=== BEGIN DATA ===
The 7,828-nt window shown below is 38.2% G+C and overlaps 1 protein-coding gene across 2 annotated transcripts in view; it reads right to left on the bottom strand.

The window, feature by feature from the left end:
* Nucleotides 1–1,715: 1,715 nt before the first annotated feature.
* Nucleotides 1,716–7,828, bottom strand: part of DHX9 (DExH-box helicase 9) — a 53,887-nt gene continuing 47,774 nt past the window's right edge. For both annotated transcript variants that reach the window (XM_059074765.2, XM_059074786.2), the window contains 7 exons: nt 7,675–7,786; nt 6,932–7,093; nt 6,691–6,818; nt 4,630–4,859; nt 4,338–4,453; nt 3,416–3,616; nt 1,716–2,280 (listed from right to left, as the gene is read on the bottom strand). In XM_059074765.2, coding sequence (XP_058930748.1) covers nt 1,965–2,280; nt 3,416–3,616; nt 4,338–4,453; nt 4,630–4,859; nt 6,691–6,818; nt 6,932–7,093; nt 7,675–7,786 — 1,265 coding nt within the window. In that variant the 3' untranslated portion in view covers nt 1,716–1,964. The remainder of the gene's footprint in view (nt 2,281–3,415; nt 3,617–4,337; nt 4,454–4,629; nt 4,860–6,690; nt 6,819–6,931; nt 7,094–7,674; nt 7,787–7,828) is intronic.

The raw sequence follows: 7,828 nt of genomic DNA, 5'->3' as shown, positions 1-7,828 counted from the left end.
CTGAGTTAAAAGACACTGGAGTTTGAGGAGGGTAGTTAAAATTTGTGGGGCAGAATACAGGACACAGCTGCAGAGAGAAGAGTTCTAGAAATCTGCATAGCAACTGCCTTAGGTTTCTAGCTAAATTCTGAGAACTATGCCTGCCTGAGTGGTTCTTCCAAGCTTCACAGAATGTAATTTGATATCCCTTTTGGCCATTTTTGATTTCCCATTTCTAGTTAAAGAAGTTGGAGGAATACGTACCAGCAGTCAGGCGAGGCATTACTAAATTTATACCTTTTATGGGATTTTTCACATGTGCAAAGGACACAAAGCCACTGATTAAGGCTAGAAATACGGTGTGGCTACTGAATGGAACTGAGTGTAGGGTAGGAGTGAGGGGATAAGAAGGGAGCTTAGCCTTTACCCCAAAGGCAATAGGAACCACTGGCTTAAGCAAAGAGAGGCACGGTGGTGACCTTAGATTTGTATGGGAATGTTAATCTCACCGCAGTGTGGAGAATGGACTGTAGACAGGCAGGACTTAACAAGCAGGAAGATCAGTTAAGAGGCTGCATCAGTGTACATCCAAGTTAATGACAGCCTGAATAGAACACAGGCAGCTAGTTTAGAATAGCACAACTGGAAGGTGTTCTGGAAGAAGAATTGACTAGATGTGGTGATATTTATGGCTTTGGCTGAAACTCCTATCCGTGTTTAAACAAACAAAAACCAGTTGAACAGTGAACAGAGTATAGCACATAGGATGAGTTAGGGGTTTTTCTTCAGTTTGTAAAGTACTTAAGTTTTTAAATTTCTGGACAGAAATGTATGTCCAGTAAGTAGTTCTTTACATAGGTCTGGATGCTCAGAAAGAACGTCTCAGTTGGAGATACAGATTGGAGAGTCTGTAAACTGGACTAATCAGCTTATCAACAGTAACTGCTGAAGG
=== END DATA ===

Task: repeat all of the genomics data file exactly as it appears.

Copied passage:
The 7,828-nt window shown below is 38.2% G+C and overlaps 1 protein-coding gene across 2 annotated transcripts in view; it reads right to left on the bottom strand.

The window, feature by feature from the left end:
* Nucleotides 1–1,715: 1,715 nt before the first annotated feature.
* Nucleotides 1,716–7,828, bottom strand: part of DHX9 (DExH-box helicase 9) — a 53,887-nt gene continuing 47,774 nt past the window's right edge. For both annotated transcript variants that reach the window (XM_059074765.2, XM_059074786.2), the window contains 7 exons: nt 7,675–7,786; nt 6,932–7,093; nt 6,691–6,818; nt 4,630–4,859; nt 4,338–4,453; nt 3,416–3,616; nt 1,716–2,280 (listed from right to left, as the gene is read on the bottom strand). In XM_059074765.2, coding sequence (XP_058930748.1) covers nt 1,965–2,280; nt 3,416–3,616; nt 4,338–4,453; nt 4,630–4,859; nt 6,691–6,818; nt 6,932–7,093; nt 7,675–7,786 — 1,265 coding nt within the window. In that variant the 3' untranslated portion in view covers nt 1,716–1,964. The remainder of the gene's footprint in view (nt 2,281–3,415; nt 3,617–4,337; nt 4,454–4,629; nt 4,860–6,690; nt 6,819–6,931; nt 7,094–7,674; nt 7,787–7,828) is intronic.

The raw sequence follows: 7,828 nt of genomic DNA, 5'->3' as shown, positions 1-7,828 counted from the left end.
CTGAGTTAAAAGACACTGGAGTTTGAGGAGGGTAGTTAAAATTTGTGGGGCAGAATACAGGACACAGCTGCAGAGAGAAGAGTTCTAGAAATCTGCATAGCAACTGCCTTAGGTTTCTAGCTAAATTCTGAGAACTATGCCTGCCTGAGTGGTTCTTCCAAGCTTCACAGAATGTAATTTGATATCCCTTTTGGCCATTTTTGATTTCCCATTTCTAGTTAAAGAAGTTGGAGGAATACGTACCAGCAGTCAGGCGAGGCATTACTAAATTTATACCTTTTATGGGATTTTTCACATGTGCAAAGGACACAAAGCCACTGATTAAGGCTAGAAATACGGTGTGGCTACTGAATGGAACTGAGTGTAGGGTAGGAGTGAGGGGATAAGAAGGGAGCTTAGCCTTTACCCCAAAGGCAATAGGAACCACTGGCTTAAGCAAAGAGAGGCACGGTGGTGACCTTAGATTTGTATGGGAATGTTAATCTCACCGCAGTGTGGAGAATGGACTGTAGACAGGCAGGACTTAACAAGCAGGAAGATCAGTTAAGAGGCTGCATCAGTGTACATCCAAGTTAATGACAGCCTGAATAGAACACAGGCAGCTAGTTTAGAATAGCACAACTGGAAGGTGTTCTGGAAGAAGAATTGACTAGATGTGGTGATATTTATGGCTTTGGCTGAAACTCCTATCCGTGTTTAAACAAACAAAAACCAGTTGAACAGTGAACAGAGTATAGCACATAGGATGAGTTAGGGGTTTTTCTTCAGTTTGTAAAGTACTTAAGTTTTTAAATTTCTGGACAGAAATGTATGTCCAGTAAGTAGTTCTTTACATAGGTCTGGATGCTCAGAAAGAACGTCTCAGTTGGAGATACAGATTGGAGAGTCTGTAAACTGGACTAATCAGCTTATCAACAGTAACTGCTGAAGG